cluster, mi ami @ farmlab

fri. may 23

next stop greenwich village, harry and tonto @ new beverly theatre
reservoir dogs MIDNIGHT @ new beverly theatre
vivacious lady, born to dance @ ucla film archive
forbidden, madam satan @ egyptian theatre
2001 a space odyssey (70mm) @ aero theatre
marked woman 9:30 PM @ lacma
the silent partner @ silent movie theatre
dillinger is dead 10:15 PM @ silent movie theatre
enter the dragon MIDNIGHT @ regency fairfax
dead meadow @ muddy waters (santa barbara)
cluster, wooden shjips @ henry miller library (big sur)

sat. may 24

bad dudes, bipolar bear @ the smell
this is the night 7 PM, frankenstein (1931) @ starlight studios
existenz 8 PM @ steve allen theater
next stop greenwich village 3:05 7:30 PM, harry and tonto 5:15 9:40 PM @ new beverly theatre
the creature from black lake MIDNIGHT @ new beverly theatre
beast of the city, skyscraper souls @ egyptian theatre
apocalypse now (70mm) @ aero theatre
born to kill 1 PM @ silent movie theatre
maysles shorts program two 7 PM @ silent movie theatre
the people next door 10:15 PM @ silent movie theatre
ace in the hole @ cinespia @ hollywood forever

sun. may 25

invasion of the body snatchers (1956) 9 PM @ steve allen theater
the detective 5:30 PM @ egyptian theatre
playtime (70mm) @ aero theatre
alan & richard bishop, tribute to sun city girls @ echoplex
neil hamburger @ spaceland

tue. may 27

gary panter, matt groening @ skylight books
grindhouse fest @ new beverly theatre

wed. may 28

gentlemen prefer blondes @ last remaining seats @ los angeles theatre
bedazzled, the ruling class @ new beverly theatre
the iron horse 8 PM @ silent movie theatre
superdrag @ troubadour

thu. may 29

the warlocks @ charlie o's
bedazzled, the ruling class @ new beverly theatre
those magnificent men in their flying machines (70mm) @ aero theatre
superdrag @ troubadour

fri. may 30

reservoir dogs MIDNIGHT @ new beverly theatre
the man who knew too much, strangers on a train @ egyptian theatre
blade runner the final cut MIDNIGHT @ nuart
mongol (preview screening) @ lacma
the long goodbye, california split @ silent movie theatre
dr. strangelove MIDNIGHT @ regency fairfax
dead meadow @ little radio warehouse 

sat. may 31

parable 4 PM, simon of the desert @ getty center
spider 8 PM @ steve allen theater
zardoz MIDNIGHT @ new beverly theatre
vertigo, rope @ ucla film archive
rear window, shadow of a doubt @ egyptian theatre
what ever happened to baby jane? @ lacma
the nanny 10 PM @ lacma
they drive by night 1 PM @ silent movie theatre
crystal antlers @ pehrspace
swervedriver @ henry fonda theatre
culver city artwalk
the party @ cinespia @ hollywood forever

sun. jun. 1

soylent green 9 PM @ steve allen theater
call northside 777 7:00 PM, the man who shot liberty valance @ ucla film archive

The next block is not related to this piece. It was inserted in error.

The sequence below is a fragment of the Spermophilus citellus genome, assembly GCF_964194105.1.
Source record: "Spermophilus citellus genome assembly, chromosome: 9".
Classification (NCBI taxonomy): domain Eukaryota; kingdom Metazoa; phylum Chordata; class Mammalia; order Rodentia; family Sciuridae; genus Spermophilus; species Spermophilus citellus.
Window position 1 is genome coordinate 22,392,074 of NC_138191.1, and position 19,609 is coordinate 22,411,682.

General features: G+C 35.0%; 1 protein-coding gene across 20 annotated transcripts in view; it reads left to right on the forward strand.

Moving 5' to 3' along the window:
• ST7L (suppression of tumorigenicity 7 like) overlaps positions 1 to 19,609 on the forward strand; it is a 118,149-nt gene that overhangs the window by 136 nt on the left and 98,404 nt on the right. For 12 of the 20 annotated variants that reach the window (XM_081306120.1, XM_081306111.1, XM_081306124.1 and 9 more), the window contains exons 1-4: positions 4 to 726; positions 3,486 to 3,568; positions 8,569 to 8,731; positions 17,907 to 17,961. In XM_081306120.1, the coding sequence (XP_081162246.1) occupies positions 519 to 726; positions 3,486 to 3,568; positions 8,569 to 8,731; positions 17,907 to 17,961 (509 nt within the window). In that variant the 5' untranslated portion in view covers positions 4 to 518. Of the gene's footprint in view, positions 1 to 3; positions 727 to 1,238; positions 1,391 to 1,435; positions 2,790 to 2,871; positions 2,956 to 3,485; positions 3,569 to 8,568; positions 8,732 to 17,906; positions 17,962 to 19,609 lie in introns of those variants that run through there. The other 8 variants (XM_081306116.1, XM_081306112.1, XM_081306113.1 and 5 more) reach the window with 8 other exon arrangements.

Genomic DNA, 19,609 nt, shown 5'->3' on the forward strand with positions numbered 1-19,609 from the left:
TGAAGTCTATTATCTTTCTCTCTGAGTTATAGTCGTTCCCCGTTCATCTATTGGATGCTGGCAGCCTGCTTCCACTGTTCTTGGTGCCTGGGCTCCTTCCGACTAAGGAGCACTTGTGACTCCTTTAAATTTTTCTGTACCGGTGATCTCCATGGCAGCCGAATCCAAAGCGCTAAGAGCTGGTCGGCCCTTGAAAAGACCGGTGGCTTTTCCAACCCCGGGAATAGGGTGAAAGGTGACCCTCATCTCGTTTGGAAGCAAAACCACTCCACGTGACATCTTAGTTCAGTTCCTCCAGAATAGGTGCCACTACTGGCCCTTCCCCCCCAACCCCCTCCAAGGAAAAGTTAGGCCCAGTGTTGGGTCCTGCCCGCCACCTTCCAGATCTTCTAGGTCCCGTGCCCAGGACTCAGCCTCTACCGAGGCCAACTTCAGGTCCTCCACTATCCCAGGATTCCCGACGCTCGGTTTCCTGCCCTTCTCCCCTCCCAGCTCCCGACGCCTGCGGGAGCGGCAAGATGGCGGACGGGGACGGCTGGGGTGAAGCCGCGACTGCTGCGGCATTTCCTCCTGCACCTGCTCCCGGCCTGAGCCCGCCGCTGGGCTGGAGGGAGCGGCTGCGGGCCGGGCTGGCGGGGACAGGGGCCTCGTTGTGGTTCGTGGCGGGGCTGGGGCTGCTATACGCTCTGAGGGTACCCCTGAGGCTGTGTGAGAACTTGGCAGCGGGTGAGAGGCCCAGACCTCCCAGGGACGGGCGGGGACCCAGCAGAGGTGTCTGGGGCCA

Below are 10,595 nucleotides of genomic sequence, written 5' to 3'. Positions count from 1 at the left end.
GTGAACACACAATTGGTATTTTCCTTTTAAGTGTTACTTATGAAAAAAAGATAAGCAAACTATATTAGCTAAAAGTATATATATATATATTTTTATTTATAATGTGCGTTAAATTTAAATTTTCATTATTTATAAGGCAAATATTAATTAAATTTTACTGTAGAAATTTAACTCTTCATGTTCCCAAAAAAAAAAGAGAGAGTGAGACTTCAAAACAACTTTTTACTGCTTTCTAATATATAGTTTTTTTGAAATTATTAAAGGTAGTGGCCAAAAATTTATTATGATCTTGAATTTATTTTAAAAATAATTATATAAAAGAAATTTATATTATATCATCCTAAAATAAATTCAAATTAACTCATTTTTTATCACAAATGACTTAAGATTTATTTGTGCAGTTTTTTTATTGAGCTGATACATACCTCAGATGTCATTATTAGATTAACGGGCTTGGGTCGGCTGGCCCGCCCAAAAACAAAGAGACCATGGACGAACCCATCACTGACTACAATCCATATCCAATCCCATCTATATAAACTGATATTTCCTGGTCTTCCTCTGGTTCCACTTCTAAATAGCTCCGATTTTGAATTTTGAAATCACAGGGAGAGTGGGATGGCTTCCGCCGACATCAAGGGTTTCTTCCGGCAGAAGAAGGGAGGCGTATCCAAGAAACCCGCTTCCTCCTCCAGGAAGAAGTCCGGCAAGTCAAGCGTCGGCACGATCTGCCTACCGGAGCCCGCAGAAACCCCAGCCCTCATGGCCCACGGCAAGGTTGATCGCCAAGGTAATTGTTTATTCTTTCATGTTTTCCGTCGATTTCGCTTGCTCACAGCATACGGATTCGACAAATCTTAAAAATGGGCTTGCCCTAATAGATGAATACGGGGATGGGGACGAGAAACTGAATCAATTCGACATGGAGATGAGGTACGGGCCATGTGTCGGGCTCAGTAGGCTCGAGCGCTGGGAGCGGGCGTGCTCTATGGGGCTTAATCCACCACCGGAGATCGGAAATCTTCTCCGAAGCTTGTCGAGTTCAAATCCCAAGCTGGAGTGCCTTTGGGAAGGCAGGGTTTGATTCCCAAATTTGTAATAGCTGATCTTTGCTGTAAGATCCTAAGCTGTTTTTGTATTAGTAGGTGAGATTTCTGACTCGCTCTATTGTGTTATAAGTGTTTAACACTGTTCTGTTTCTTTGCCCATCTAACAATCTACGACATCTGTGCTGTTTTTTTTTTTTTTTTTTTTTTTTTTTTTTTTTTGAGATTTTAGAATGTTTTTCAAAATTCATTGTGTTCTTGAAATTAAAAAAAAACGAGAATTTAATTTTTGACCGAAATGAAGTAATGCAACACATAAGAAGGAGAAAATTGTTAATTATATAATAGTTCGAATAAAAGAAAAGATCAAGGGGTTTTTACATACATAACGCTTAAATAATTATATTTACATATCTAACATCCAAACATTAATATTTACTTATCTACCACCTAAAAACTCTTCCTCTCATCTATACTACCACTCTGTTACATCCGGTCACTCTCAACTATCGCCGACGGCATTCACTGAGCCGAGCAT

the adventures of robin hood 7 PM @ ampas linwood dunn theatre
north by northwest, dial m for murder @ egyptian theatre
khartoum (70mm) 5:00 PM @ aero theatre

wed. jun. 4

louis ck @ largo
mildred pierce @ last remaining seats @ million dollar theatre

thu. jun. 5

playboy jazz on film FREE @ lacma
folk shorts by les blank 8 PM @ silent movie theatre
black angels @ troubadour

fri. jun. 6

kevin mcdonald @ largo
war and peace parts 1 & 2 @ lacma
the lady eve @ silent movie theatre
class of 1984 10:15 PM, class of 1999 @ silent movie theatre
jon brion @ largo (new location)

sat. jun. 7

the damned don't cry 1 PM @ silent movie theatre
the death of mr. lazarescu 5 PM, stuff and dough @ silent movie theatre
quiet wedding 7 PM @ starlight studios
rooftop films @ eighteen thirty

sun. jun. 8

forbidden planet 9 PM @ steve allen theater
harvey 7 PM, the glenn miller story @ ucla film archive
war and peace parts 3 & 4 @ lacma

mon. jun. 9

jon brion @ largo

tue. jun. 10

pre-code cartoons 8 PM @ silent movie theatre

wed. jun. 11

goldfinger @ last remaining seats @ orpheum theatre
camille 8 PM @ silent movie theatre

thu. jun. 12

helio sequence @ echoplex
bound for glory 8 PM @ silent movie theatre
detroit cobras, les sans culottes @ troubadour

fri. jun. 13

venetian snares @ knitting factory
jaws MIDNIGHT @ nuart
war and peace parts 1 & 2 @ lacma
sullivan's travels @ silent movie theatre
massacre at central high 10:15 PM, three o'clock high @ silent movie theatre
jon brion @ largo (new location)

sat. jun. 14

helio sequence @ detroit bar
war and peace parts 3 & 4 @ lacma
leave her to heaven 1 PM @ silent movie theatre
california dreamin' 7 PM @ silent movie theatre
meatballs @ angel city drive-in

sun. jun. 15

clash of the titans 9 PM @ steve allen theater
the kid 1 PM, 3 PM, 5 PM @ silent movie theatre
occult L.A. 8 PM @ silent movie theatre

mon. jun. 16

times new viking, psychedelic horseshit, bipolar bear @ the smell

wed. jun. 18

young frankenstein @ last remaining seats @ los angeles theatre

fri. jun. 20

tales from gimli hospital MIDNIGHT @ nuart
war and peace parts 1 & 2 @ lacma
carrie MIDNIGHT @ silent movie theatre
jon brion @ largo (new location)

sat. jun. 21

war and peace parts 3 & 4 @ lacma
gilda 1 PM @ silent movie theatre
this man is news 7 PM, blanche fury @ starlight studios

sun. jun. 22

island of lost souls 9 PM @ steve allen theatre

tue. jun. 24

the magician 8 PM @ silent movie theatre

fri. jun. 27

rear window MIDNIGHT @ nuart
the palm beach story @ silent movie theatre
if... 10:15 PM @ silent movie theatre
grandmaster flash book signing 7 PM @ book soup
jon brion @ largo (new location)

sat. jun. 28

detour 1 PM @ silent movie theatre
sequences 6 PM, reenactment @ silent movie theatre

sun. jun. 29

bride of frankenstein 9 PM @ steve allen theatre

mon. jun. 30

white dog 8 PM @ silent movie theatre

sat. jul. 5

the accused 7 PM @ starlight studios

fri. jul. 11